A diary of happenings at Chanters Lodge, Livingstone, Zambia with reflections on Zambia and personal matters too
THE PRESIDENT AND THE SHOWGIRL
I discovered an excellent blog by Fred Khumalo at the Times in RSA and loved this piece:
"A cynic once said something wasn't true until it was officially denied. And this observation came to mind when I considered two important names who dominated the media this week: Levy Mwanawasa, the Zambian president, and pop star Madonna.By the time you read this Mwanawasa could be dead … or still alive — and Madonna could still be married … or divorced.
I am juxtaposing these two for the simple reason that they reflect a dilemma that keeps rearing its head when famous people die, or make extremely important decisions about their lives. And in many instances we, the hoi polloi, are deeply affected by the fate of “our” important people.
In the case of Mwanawasa, for example, those who have been following the Zimbabwe saga, and the role the Zambian president has played in trying to bring some sense to it, would be saddened by his death.
In the case of Madonna, her many fans would possibly be devastated by the divorce.
For the past week, at least, newspapers all over the world have been running stories about Madonna’s divorce, which has been painstakingly denied by Madonna and her spokesman.
In a brave attempt to dispel the divorce rumour, Madonna and hubby Guy Ritchie decided to go to a restaurant this week, in the full glare of the media. And that public display of affection and togetherness should have dispelled the divorce rumour.
Since Thursday, the world media has also been running stories about the death of Mwanawasa, which was vehemently denied — at least until Friday — by his government, which in turn blamed the South African media for “causing anguish and pain to the Zambian people”. This was after Talk Radio 702 became the first media organisation to announce his death.
And therein lies the rub. Society has plunged into the new game of blaming the media for everything, ranging from George W Bush’s war on terror and the fear of global warming to schism within the ANC and the recent xenophobic explosions in South Africa.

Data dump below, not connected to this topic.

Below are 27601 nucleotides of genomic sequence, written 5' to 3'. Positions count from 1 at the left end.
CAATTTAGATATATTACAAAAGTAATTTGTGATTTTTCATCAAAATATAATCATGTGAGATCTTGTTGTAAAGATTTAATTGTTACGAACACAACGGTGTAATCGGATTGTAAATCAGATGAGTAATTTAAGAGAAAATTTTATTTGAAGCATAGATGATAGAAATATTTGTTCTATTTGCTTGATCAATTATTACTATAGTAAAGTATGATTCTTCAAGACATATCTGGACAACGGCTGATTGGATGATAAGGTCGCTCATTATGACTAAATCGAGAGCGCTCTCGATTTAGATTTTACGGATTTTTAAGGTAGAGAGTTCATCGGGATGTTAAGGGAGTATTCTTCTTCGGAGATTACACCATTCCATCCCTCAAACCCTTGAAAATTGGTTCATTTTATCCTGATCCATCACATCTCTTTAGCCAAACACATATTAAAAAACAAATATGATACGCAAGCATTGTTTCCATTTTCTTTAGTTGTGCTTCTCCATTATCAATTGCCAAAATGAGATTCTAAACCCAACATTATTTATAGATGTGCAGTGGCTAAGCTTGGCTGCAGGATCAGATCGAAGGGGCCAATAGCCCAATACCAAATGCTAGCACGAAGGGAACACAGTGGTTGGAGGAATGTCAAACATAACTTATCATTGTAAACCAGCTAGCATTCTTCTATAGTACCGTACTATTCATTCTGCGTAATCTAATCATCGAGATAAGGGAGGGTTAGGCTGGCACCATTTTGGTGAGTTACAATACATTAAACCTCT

But what the detractors choose to ignore is that media organisations are only mirrors of society — we work hard at investigating and then reporting on what we see or hear.
I do not see any mileage that would have been gained by 702 from fabricating a story about the death of the Zambian president. They spoke to an official who confirmed the death. But then, somewhere in the communication chain, he realised he might have overlooked protocol, and it was therefore convenient for him to distance himself from the statement he made to the journalist in question.
Just a few weeks ago, this newspaper fell under the spotlight when we were accused by the presidency of effectively fabricating a story about a letter that had been written by the office of Morgan Tsvangirai to the office of President Thabo Mbeki. The letter expressed grave concerns about Mbeki’s role as a mediator in the Zimbabwean imbroglio.The provenance of the letter was questioned, not only by the office of Mbeki but also reportedly by the spokesman for the Movement for Democratic Change, George Sibotshiwe — who later changed his tune.
When this happened, hardened media hacks started talking about the famous Parks Mankahlana media hoax. In 1998, Mankahlana, who was then spokesman for President Nelson Mandela, excoriated the media for spreading what he called a rumour about the president getting married to his sweetheart, Graça Machel. Even as the ceremony was in progress, Mankahlana was still denying it.
One can only sympathise with the consumers of news who did not know who or what to believe. Unfortunately, many have decided to resort to the adage, jy lieg soos ’n koerant (you lie like a newspaper). Nobody ran to the mountain tops to praise the media for getting it right about Mandela and Machel and many other historic incidents which were first reported by the media — only to be denied by the authorities.
And all of this is a roundabout way of saying: sometimes putting a mirror up to the face of society is a thankless task. Needless to say, somebody has to do it. But being a spin doctor is even worse — because sometimes you simply have to lie out of loyalty to your boss."
Posted: 10 July 2008 at 05:27